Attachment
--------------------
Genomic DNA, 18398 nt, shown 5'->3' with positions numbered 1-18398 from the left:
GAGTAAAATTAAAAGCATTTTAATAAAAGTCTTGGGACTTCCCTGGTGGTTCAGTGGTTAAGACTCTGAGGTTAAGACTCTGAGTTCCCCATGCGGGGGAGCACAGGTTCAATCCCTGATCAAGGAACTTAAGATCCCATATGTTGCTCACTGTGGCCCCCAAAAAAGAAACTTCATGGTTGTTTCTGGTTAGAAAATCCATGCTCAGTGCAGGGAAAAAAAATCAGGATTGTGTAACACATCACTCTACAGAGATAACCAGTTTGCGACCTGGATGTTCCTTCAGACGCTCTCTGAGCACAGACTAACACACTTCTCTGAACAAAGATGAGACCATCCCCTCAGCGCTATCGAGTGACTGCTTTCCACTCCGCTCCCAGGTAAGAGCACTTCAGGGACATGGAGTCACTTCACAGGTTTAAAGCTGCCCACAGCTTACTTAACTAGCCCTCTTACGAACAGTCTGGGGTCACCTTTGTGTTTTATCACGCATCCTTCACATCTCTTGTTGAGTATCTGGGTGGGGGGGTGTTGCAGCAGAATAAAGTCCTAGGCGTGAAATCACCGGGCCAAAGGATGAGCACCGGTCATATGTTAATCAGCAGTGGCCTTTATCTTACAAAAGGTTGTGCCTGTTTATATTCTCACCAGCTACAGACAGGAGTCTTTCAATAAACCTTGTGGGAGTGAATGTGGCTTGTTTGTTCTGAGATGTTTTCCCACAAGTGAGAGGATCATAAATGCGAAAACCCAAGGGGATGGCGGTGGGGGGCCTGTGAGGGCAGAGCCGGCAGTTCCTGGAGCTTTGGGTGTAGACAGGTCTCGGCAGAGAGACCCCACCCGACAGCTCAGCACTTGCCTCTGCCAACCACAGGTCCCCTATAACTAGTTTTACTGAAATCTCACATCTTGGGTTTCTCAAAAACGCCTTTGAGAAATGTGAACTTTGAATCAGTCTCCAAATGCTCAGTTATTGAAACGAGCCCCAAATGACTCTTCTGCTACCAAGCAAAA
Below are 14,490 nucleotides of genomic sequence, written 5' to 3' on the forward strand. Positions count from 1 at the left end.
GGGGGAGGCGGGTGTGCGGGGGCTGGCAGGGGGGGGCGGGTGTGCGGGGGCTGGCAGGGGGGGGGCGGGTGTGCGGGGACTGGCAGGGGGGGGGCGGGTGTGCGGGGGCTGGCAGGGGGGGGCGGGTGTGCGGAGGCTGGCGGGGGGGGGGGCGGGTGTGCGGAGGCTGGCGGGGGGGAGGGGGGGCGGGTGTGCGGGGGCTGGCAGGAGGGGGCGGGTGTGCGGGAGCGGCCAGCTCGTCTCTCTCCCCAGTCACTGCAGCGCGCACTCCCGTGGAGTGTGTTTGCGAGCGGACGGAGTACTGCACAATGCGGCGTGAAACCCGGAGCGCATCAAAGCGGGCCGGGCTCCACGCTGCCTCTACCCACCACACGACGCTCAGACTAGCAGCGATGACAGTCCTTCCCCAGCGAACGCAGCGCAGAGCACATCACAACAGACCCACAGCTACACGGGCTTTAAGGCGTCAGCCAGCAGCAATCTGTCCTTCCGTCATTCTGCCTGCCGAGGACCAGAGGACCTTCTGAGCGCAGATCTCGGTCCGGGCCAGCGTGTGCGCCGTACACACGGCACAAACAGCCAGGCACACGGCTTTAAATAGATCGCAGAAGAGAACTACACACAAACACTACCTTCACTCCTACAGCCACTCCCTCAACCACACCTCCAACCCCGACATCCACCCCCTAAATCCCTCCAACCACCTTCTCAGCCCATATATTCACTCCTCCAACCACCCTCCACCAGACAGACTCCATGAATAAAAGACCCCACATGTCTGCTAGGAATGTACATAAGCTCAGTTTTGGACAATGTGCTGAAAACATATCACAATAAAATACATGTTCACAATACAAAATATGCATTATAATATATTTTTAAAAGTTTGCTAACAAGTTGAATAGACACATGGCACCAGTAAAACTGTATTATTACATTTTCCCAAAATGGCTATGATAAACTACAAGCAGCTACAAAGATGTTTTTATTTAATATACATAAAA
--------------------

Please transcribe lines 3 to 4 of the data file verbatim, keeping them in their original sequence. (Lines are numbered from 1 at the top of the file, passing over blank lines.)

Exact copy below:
Below are 14,490 nucleotides of genomic sequence, written 5' to 3' on the forward strand. Positions count from 1 at the left end.
GGGGGAGGCGGGTGTGCGGGGGCTGGCAGGGGGGGGCGGGTGTGCGGGGGCTGGCAGGGGGGGGGCGGGTGTGCGGGGACTGGCAGGGGGGGGGCGGGTGTGCGGGGGCTGGCAGGGGGGGGCGGGTGTGCGGAGGCTGGCGGGGGGGGGGGCGGGTGTGCGGAGGCTGGCGGGGGGGAGGGGGGGCGGGTGTGCGGGGGCTGGCAGGAGGGGGCGGGTGTGCGGGAGCGGCCAGCTCGTCTCTCTCCCCAGTCACTGCAGCGCGCACTCCCGTGGAGTGTGTTTGCGAGCGGACGGAGTACTGCACAATGCGGCGTGAAACCCGGAGCGCATCAAAGCGGGCCGGGCTCCACGCTGCCTCTACCCACCACACGACGCTCAGACTAGCAGCGATGACAGTCCTTCCCCAGCGAACGCAGCGCAGAGCACATCACAACAGACCCACAGCTACACGGGCTTTAAGGCGTCAGCCAGCAGCAATCTGTCCTTCCGTCATTCTGCCTGCCGAGGACCAGAGGACCTTCTGAGCGCAGATCTCGGTCCGGGCCAGCGTGTGCGCCGTACACACGGCACAAACAGCCAGGCACACGGCTTTAAATAGATCGCAGAAGAGAACTACACACAAACACTACCTTCACTCCTACAGCCACTCCCTCAACCACACCTCCAACCCCGACATCCACCCCCTAAATCCCTCCAACCACCTTCTCAGCCCATATATTCACTCCTCCAACCACCCTCCACCAGACAGACTCCATGAATAAAAGACCCCACATGTCTGCTAGGAATGTACATAAGCTCAGTTTTGGACAATGTGCTGAAAACATATCACAATAAAATACATGTTCACAATACAAAATATGCATTATAATATATTTTTAAAAGTTTGCTAACAAGTTGAATAGACACATGGCACCAGTAAAACTGTATTATTACATTTTCCCAAAATGGCTATGATAAACTACAAGCAGCTACAAAGATGTTTTTATTTAATATACATAAAA